| Spiro T. Agnew, 39th Vice President of the United States, was born of Greek immigrant parents in Baltimore, Maryland. After serving in World War II, he graduated from the University of Baltimore in 1947 with a degree in law. In 1966, he was elected governor of Maryland as a liberal, introducing anti-discrimination legislation in the first year of his term. By 1968, however, he had become more conservative regarding issues such as civil disorder and race riots.
Agnew was selected to be Richard M. Nixon's running mate in the 1968 Presidential election, and was viewed as a compromise figure for most Republicans. Agnew assumed office as Vice-President in 1969, but in 1973, Agnew became the subject of investigation for bribery, extortion, tax fraud, and conspiracy, on charges of having taken kickbacks from government contractors in Maryland while governor. Although he went on television on August 8, 1973, and denounced the charges as "damned lies," he resigned on October 10, 1973, agreeing not to contest the government charge of tax evasion.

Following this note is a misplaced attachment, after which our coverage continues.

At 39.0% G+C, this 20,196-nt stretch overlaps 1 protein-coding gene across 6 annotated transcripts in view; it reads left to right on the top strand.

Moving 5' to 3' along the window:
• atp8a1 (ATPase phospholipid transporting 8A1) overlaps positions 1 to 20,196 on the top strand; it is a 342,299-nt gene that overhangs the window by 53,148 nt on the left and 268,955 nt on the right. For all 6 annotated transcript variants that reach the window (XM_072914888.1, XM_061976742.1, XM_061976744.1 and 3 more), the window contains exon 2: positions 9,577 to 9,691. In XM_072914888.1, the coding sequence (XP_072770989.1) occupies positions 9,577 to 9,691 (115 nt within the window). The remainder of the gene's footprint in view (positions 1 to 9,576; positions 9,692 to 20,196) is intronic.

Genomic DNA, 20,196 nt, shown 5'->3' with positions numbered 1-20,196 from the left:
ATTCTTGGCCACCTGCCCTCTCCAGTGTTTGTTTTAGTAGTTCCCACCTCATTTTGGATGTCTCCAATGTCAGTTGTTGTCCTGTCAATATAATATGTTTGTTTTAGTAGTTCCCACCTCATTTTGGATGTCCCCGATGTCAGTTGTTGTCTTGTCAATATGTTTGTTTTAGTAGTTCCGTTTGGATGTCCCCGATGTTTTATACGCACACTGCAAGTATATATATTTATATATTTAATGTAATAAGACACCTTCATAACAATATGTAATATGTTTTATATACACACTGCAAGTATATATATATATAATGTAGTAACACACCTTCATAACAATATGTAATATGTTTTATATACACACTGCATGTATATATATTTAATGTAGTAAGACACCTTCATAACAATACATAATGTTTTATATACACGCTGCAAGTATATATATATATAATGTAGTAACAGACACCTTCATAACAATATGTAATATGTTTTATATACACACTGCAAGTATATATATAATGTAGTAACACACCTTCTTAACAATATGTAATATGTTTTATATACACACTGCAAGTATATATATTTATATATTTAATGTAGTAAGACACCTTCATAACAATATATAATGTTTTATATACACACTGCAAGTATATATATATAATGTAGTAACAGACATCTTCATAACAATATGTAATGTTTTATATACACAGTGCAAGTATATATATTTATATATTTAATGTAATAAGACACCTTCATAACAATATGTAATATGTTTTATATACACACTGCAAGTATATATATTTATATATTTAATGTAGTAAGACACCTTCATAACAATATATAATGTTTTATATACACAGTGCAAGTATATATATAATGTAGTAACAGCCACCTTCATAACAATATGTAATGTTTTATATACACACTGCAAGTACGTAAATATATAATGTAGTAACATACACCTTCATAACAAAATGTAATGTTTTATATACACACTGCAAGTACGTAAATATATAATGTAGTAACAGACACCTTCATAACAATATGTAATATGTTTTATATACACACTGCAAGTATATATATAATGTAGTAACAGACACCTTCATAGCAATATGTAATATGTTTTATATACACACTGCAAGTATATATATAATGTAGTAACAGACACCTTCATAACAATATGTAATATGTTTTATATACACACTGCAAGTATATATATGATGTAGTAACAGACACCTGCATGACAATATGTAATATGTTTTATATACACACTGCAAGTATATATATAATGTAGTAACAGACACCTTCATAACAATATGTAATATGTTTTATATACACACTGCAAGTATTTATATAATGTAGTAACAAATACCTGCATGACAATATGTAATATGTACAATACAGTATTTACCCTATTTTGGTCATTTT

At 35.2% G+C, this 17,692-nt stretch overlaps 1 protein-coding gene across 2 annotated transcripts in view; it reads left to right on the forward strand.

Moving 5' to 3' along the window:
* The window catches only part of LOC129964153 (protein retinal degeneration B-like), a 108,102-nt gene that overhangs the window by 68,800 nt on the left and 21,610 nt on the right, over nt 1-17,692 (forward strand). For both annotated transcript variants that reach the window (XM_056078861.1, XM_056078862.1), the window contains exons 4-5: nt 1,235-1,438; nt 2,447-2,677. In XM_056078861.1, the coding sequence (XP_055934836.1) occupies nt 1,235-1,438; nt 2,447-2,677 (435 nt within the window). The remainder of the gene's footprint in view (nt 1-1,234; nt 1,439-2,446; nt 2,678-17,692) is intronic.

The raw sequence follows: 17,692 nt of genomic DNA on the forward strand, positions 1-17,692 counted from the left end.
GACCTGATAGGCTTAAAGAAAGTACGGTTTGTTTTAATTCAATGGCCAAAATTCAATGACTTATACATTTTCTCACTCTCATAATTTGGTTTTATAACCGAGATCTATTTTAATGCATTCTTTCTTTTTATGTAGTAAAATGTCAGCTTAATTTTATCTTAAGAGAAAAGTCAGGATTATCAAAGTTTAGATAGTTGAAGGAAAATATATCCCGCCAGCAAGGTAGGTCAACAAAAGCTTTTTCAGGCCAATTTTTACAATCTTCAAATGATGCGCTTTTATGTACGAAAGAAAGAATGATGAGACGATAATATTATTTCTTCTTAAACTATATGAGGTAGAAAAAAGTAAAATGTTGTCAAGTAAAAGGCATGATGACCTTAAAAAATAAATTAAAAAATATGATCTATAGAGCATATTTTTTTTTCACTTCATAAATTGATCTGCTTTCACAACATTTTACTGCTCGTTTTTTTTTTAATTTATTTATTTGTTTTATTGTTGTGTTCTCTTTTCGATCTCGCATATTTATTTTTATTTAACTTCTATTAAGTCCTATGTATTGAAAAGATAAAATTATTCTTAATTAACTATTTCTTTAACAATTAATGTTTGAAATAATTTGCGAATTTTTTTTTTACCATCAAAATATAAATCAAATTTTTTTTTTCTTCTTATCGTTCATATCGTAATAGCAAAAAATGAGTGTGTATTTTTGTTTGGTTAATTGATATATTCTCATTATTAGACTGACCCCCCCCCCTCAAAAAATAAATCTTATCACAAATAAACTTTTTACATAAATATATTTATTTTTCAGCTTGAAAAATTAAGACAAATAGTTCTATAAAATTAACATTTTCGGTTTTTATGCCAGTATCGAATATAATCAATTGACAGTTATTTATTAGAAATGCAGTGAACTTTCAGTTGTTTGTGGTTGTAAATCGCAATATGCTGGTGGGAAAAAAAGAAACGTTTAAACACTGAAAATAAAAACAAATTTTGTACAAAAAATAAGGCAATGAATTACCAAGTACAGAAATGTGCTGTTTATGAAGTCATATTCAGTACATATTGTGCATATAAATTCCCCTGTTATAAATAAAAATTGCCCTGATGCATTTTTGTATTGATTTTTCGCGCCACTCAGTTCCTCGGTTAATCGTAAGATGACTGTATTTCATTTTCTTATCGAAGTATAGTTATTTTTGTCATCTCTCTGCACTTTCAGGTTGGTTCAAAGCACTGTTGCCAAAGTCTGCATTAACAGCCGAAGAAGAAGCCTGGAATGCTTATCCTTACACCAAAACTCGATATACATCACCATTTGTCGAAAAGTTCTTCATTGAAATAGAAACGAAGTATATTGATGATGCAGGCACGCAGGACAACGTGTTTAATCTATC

Agnew, Spiro T. Go Quietly... or Else. New York : Morrow, 1980. Agnew: the coining of a household word. Edited by Robert W. Peterson. New York: Facts on File, 
Lucas, Jim G.. Agnew: Profile in Conflict. New York: Award Books; distributed by Scribner,